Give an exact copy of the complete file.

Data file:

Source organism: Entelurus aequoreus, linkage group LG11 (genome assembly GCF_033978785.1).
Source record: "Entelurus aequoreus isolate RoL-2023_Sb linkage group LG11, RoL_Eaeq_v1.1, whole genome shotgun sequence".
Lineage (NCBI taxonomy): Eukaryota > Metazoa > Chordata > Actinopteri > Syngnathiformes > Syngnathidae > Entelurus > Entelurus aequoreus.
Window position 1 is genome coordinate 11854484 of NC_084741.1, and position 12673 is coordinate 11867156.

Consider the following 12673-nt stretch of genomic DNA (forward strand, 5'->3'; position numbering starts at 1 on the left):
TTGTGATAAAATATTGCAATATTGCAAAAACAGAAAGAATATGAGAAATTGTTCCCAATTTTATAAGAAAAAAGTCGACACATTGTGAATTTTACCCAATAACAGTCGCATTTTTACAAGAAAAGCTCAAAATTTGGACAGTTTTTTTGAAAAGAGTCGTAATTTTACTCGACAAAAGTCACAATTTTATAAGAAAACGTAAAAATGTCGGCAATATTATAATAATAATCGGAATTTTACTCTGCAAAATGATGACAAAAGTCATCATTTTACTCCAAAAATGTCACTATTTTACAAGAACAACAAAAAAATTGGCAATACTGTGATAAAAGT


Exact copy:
Source organism: Entelurus aequoreus, linkage group LG11 (genome assembly GCF_033978785.1).
Source record: "Entelurus aequoreus isolate RoL-2023_Sb linkage group LG11, RoL_Eaeq_v1.1, whole genome shotgun sequence".
Lineage (NCBI taxonomy): Eukaryota > Metazoa > Chordata > Actinopteri > Syngnathiformes > Syngnathidae > Entelurus > Entelurus aequoreus.
Window position 1 is genome coordinate 11854484 of NC_084741.1, and position 12673 is coordinate 11867156.

Consider the following 12673-nt stretch of genomic DNA (forward strand, 5'->3'; position numbering starts at 1 on the left):
TTGTGATAAAATATTGCAATATTGCAAAAACAGAAAGAATATGAGAAATTGTTCCCAATTTTATAAGAAAAAAGTCGACACATTGTGAATTTTACCCAATAACAGTCGCATTTTTACAAGAAAAGCTCAAAATTTGGACAGTTTTTTTGAAAAGAGTCGTAATTTTACTCGACAAAAGTCACAATTTTATAAGAAAACGTAAAAATGTCGGCAATATTATAATAATAATCGGAATTTTACTCTGCAAAATGATGACAAAAGTCATCATTTTACTCCAAAAATGTCACTATTTTACAAGAACAACAAAAAAATTGGCAATACTGTGATAAAAGT